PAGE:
In the following episode "Home Is the Sailor" (episode 122, 1987), Sam sells Cheers to the Lillian Corporation six months before the episode and later returns to the bar to work under employment of a "voluptuously beautiful" new manager, Rebecca Howe. Within the period, Sam constantly flirts with and attempts to seduce Rebecca, but she rejects all of his advances. In "Cry Harder" (episode 194, 1990), Sam buys back the bar from the corporation to save it from financial victimization by Robin Colcord (Roger Rees), Rebecca's lover. At the last minute, Sam and Rebecca embrace and kiss. However, in the following episode "Love Is a Really, Really, Perfectly Okay Thing" (episode 195, 1990), Sam devastatingly tells Rebecca that he has no feelings for her. In the tenth season (1991–92), they try to conceive a child, but by then they have decided to stay friends. In "The Guy Can't Help It" (1993), Sam asks Rebecca and then Carla to marry him, but they both reject him for his past sexual behavior, prompting him to join Dr. Robert Sutton's (Gilbert Lewis) group meetings, advised by Frasier. In the series finale, "One for the Road" (1993), Sam reunites with Diane after six years of separation. They try to rekindle their relationship for old times' sake, but then Sam and Diane begin to have doubts about their future together, so then they re-separate. Sam returns to the bar, where his friends celebrate his return. Then, when Norm and Sam remain while everyone else leaves, Norm reassures Sam that Sam would return and never leave his one "true love"—which the TV Guide implies is the Cheers bar.
In a Frasier episode, "The Show Where Sam Shows Up" (1995), Sam is engaged to Sheila (Téa Leoni), a fellow sex addict whom he met during group therapy, but he breaks off the engagement after she admits that she slept with two regular Cheers customers—including Cliff Clavin—during their engagement. Unbeknownst to Sam, she slept with Frasier, whom she does not reveal to Sam.
Ted Danson reprised the role of Sam Malone in pre-game segments of the 1983 Super Bowl and of one of baseball games of the 1986 World Series, The Magical World of Disney episode "Mickey's 60th Birthday", and The Simpsons episode "Fear of Flying".[o 1] In the Super Bowl pregame skit, Sam and his customers at the bar chide Diane for not knowing and ridiculing football. They meet Pete Axthelm, an NBC sportscaster who visits the bar.[o 2] In the pregame skit of the 1986 World Series game, Bob Costas interviews Sam at the bar. In "Mickey's 60th Birthday", Sam forgets Rebecca's birthday and begs Mickey Mouse to sing "Happy Birthday to You" as her birthday present. Rebecca chooses Mickey over Sam, who still wants to seduce her.[o 3] In The Simpsons, Sam is dating twins while trying to marry Diane without Rebecca knowing.[o 1]
Conception, writing, and casting
Before the series began in September 1982, various actors considered or were considered for the role of Sam Malone. Before he was cast, Ted Danson appeared in films and television series. Danson appeared in the 1979 film The Onion Field, adapted from the nonfiction book of the same name, as Officer Ian Campbell, who was murdered by two criminals. Danson also appeared in Taxi episode, "The Unkindest Cut" (1982), as one-time character Vincenzo Senaca—"a flamboyant and decidedly effeminate hairdresser, who ruined Elaine's locks [sic] but got his comeuppance at the end." Cheers creators Glen and Les Charles—along with James Burrows—were executive consultants for the episode. Danson, William Devane and Fred Dryer were shortlisted for the role of Sam Malone. Ed O'Neill auditioned for the role but did not win the part. John Lithgow missed the audition because he was ill.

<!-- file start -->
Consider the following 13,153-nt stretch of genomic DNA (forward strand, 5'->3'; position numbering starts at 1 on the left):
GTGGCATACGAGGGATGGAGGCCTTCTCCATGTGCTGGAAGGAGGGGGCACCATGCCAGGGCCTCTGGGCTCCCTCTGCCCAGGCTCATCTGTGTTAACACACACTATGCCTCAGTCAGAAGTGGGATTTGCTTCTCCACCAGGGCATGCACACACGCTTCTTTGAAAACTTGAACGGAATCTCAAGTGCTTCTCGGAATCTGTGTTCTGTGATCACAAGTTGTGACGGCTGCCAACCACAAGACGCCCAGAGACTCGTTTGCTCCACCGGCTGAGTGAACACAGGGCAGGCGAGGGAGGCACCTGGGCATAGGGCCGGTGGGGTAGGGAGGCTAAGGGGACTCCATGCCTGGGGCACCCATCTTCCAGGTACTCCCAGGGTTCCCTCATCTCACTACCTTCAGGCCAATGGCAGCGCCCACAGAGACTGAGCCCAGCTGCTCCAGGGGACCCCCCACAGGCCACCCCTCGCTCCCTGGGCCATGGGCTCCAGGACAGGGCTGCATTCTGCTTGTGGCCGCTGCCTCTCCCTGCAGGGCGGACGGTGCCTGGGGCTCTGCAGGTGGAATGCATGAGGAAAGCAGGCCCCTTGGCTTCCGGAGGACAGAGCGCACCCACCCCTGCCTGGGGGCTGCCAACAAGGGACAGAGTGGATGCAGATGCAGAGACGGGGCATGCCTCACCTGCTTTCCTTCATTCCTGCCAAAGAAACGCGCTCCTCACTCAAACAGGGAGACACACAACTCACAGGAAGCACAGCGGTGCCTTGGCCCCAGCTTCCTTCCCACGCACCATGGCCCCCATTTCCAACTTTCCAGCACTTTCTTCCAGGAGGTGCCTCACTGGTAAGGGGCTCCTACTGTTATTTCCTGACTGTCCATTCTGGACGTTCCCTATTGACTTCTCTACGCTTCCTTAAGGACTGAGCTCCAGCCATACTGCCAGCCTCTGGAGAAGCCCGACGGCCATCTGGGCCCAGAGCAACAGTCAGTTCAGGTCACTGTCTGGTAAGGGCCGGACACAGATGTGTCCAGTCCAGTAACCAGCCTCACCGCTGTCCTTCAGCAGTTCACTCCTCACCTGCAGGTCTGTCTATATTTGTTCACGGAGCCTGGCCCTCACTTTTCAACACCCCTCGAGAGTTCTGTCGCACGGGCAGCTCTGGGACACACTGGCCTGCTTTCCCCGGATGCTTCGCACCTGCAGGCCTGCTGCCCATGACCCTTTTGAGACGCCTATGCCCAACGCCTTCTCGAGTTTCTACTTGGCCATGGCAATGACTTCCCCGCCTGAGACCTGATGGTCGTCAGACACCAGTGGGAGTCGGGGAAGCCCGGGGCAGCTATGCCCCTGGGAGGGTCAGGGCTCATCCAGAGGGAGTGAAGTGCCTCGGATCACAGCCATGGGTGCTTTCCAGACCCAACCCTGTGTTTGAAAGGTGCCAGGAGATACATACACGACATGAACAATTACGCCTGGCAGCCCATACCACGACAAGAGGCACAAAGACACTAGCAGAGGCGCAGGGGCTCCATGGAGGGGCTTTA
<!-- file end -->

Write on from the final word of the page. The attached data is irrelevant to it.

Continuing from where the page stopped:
Originally, Sam Malone was intended "to be a former wide receiver for the American football team, New England Patriots." Fred Dryer was initially chosen for that role because he is a former football player, but the Charles brothers chose Danson because NBC executives noticed the chemistry between him and Shelley Long. The character then evolved into a former relief pitcher for the baseball team Boston Red Sox. To prepare for the role, Danson attended a bartending school in Burbank, California.
Fred Dryer later appeared as Dave Richards, one of Sam Malone's friends and a sports commentator, in Cheers. Danson said:
I had no idea how unintelligent [Sam] was. At first I thought he was making these—because Sam would come out with these things that were funny, and I thought, well, maybe he's being ironic. You know, maybe he's smart enough to know that he's saying stupid things in the beginning. I think it took me about a year and a half before ... I had an inkling on how to play Sam Malone, because he was a relief pitcher, which comes with a certain amount of arrogance.You know, you only get called in when you're in trouble and you're there to save the day, and that takes a special kind of arrogance, I think. And Sam Malone had that arrogance. And I, Ted Danson, did not. I was nervous, scared, excited about, you know, grateful about my new job.— Ted Danson, NPR's "Fresh Air", September 17, 2009
Sam is "athletically handsome" and a womanizer who casually dates and has sex with various women—including "women who want to have fun". However, his relationships invariably fail. Les Charles said that Sam was a "straight man" to Diane; after Shelley Long's departure, he became more "carefree" and a "goof-off."